One Year After the Ghost Ship Tragedy, Music as a Unifying Force, Tribute Record Release

It’s hard to believe that December 2nd marks one year since the Ghost Ship Fire in Oakland. Among the 36 victims, many were part of various arts and music subcultures. Art and music has been a key part of both the mourning and healing process. One such example is Hobo Camp Records’ “Run the Length of Your Wildness,” a tribute compilation that includes tracks by the late Chelsea Faith (Cherushii) and Johnny Igaz (Nackt).

We spoke with Randy Ellis, founder of Hobo Camp Records about the tribute album, and Chelsea Faith’s significant other, David Last. 

As David Last shares fondly, “Chelsea and Johnny were both people who were instrumental in encouraging others to do and be their artistic best. They were both role models. People looked up to them and were shown through their actions, that with some hard work and a sense of community, you can build something special with like-minded souls around you. That message has been picked up and people have been putting a lot of energy into their own artistic growth. I think as a result of this hardship, we’ll be hearing some very good, very real music emerge in the longer-term.”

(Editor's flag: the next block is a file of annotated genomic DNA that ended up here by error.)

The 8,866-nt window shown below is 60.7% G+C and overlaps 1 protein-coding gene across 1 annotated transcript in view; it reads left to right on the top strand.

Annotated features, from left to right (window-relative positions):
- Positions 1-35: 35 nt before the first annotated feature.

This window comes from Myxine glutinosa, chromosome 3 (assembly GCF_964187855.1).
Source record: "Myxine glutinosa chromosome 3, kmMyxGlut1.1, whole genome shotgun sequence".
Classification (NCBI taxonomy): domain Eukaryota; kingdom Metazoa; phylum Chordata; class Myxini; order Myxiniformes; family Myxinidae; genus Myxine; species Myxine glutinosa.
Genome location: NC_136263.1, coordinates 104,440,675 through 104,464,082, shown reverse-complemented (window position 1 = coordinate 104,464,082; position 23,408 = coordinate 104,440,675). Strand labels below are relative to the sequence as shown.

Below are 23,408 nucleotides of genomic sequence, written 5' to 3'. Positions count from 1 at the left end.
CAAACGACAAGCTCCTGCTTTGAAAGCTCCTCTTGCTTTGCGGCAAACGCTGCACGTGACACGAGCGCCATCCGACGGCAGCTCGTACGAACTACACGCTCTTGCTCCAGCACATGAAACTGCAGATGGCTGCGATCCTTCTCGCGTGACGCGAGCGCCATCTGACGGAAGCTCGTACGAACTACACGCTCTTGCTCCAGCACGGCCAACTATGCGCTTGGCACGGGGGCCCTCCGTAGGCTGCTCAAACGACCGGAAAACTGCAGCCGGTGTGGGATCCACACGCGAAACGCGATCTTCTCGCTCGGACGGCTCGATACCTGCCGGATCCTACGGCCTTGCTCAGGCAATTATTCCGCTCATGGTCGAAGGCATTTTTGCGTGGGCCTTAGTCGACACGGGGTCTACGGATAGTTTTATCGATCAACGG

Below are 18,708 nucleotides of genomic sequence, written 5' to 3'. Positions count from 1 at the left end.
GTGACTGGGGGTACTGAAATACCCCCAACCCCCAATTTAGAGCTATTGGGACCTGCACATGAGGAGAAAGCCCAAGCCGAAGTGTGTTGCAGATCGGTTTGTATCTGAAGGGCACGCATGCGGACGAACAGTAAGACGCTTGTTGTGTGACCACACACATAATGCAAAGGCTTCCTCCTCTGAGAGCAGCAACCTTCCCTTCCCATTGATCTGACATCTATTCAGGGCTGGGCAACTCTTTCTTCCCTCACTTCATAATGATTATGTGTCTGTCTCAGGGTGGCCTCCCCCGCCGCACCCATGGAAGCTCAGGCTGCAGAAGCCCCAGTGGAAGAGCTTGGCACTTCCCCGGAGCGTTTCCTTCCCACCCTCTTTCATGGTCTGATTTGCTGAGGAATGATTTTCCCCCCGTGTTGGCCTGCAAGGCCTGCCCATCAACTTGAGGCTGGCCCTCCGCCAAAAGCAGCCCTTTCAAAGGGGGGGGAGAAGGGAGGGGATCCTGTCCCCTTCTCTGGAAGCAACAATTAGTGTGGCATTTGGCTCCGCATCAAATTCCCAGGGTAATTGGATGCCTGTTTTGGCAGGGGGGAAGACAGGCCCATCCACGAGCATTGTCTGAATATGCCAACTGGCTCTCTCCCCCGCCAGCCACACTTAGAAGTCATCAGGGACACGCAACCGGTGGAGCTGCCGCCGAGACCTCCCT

The History of Run the Length of Your Wildness

“Run The Length Of Your Wildness” was originally a music label and club night started by Cherushii and Ben Winans (Roche). The weekly dance party was held every Monday night at Underground SF in San Francisco. It was initially started in 2015, in a small rave cave known as The Basement, formerly known as 222 Hyde in the Tenderloin.

As Hobo Camp Records founder and co-owner, Randy Ellis, recalls, “The night started just as an opportunity to DJ and had grown into a gathering place for loyal regulars to come each week. It was a community of music-obsessed weirdos, nerds, scene fixtures, first-time ravers, and eccentrics. It was an accepting and inclusive place where they made it a point to give opportunities to artists and DJs who had never performed out before.”